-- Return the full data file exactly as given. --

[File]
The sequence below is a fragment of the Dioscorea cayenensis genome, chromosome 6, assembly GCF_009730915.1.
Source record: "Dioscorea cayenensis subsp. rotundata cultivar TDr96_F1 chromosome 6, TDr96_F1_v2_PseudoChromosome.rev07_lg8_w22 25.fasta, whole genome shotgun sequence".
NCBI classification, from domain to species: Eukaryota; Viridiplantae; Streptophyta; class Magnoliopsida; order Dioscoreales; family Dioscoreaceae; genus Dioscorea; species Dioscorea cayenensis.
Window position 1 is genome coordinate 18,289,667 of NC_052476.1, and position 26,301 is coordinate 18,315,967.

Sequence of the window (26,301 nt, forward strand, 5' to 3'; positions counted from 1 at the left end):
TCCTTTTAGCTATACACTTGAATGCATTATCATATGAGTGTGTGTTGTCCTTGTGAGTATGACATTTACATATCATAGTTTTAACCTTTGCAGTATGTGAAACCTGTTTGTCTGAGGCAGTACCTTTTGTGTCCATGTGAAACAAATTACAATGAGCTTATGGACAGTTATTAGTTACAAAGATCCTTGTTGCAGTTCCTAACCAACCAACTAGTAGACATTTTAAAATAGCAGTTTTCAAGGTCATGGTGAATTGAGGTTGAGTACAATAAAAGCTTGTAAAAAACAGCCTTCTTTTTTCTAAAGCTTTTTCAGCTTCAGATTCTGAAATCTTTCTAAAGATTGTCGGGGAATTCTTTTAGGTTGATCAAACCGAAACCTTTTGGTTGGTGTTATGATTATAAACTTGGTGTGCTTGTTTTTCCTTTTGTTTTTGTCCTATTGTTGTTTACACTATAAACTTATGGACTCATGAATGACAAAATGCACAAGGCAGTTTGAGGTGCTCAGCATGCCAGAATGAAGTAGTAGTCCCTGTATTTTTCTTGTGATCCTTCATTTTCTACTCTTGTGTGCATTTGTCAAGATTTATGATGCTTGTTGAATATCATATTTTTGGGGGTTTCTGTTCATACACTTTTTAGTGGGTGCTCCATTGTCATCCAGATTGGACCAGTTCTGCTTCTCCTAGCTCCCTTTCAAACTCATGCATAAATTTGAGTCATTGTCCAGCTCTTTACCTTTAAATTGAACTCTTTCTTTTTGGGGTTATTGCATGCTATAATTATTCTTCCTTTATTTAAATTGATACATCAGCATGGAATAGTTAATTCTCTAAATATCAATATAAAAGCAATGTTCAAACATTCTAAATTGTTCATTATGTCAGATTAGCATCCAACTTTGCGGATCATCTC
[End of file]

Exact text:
The sequence below is a fragment of the Dioscorea cayenensis genome, chromosome 6, assembly GCF_009730915.1.
Source record: "Dioscorea cayenensis subsp. rotundata cultivar TDr96_F1 chromosome 6, TDr96_F1_v2_PseudoChromosome.rev07_lg8_w22 25.fasta, whole genome shotgun sequence".
NCBI classification, from domain to species: Eukaryota; Viridiplantae; Streptophyta; class Magnoliopsida; order Dioscoreales; family Dioscoreaceae; genus Dioscorea; species Dioscorea cayenensis.
Window position 1 is genome coordinate 18,289,667 of NC_052476.1, and position 26,301 is coordinate 18,315,967.

Sequence of the window (26,301 nt, forward strand, 5' to 3'; positions counted from 1 at the left end):
TCCTTTTAGCTATACACTTGAATGCATTATCATATGAGTGTGTGTTGTCCTTGTGAGTATGACATTTACATATCATAGTTTTAACCTTTGCAGTATGTGAAACCTGTTTGTCTGAGGCAGTACCTTTTGTGTCCATGTGAAACAAATTACAATGAGCTTATGGACAGTTATTAGTTACAAAGATCCTTGTTGCAGTTCCTAACCAACCAACTAGTAGACATTTTAAAATAGCAGTTTTCAAGGTCATGGTGAATTGAGGTTGAGTACAATAAAAGCTTGTAAAAAACAGCCTTCTTTTTTCTAAAGCTTTTTCAGCTTCAGATTCTGAAATCTTTCTAAAGATTGTCGGGGAATTCTTTTAGGTTGATCAAACCGAAACCTTTTGGTTGGTGTTATGATTATAAACTTGGTGTGCTTGTTTTTCCTTTTGTTTTTGTCCTATTGTTGTTTACACTATAAACTTATGGACTCATGAATGACAAAATGCACAAGGCAGTTTGAGGTGCTCAGCATGCCAGAATGAAGTAGTAGTCCCTGTATTTTTCTTGTGATCCTTCATTTTCTACTCTTGTGTGCATTTGTCAAGATTTATGATGCTTGTTGAATATCATATTTTTGGGGGTTTCTGTTCATACACTTTTTAGTGGGTGCTCCATTGTCATCCAGATTGGACCAGTTCTGCTTCTCCTAGCTCCCTTTCAAACTCATGCATAAATTTGAGTCATTGTCCAGCTCTTTACCTTTAAATTGAACTCTTTCTTTTTGGGGTTATTGCATGCTATAATTATTCTTCCTTTATTTAAATTGATACATCAGCATGGAATAGTTAATTCTCTAAATATCAATATAAAAGCAATGTTCAAACATTCTAAATTGTTCATTATGTCAGATTAGCATCCAACTTTGCGGATCATCTC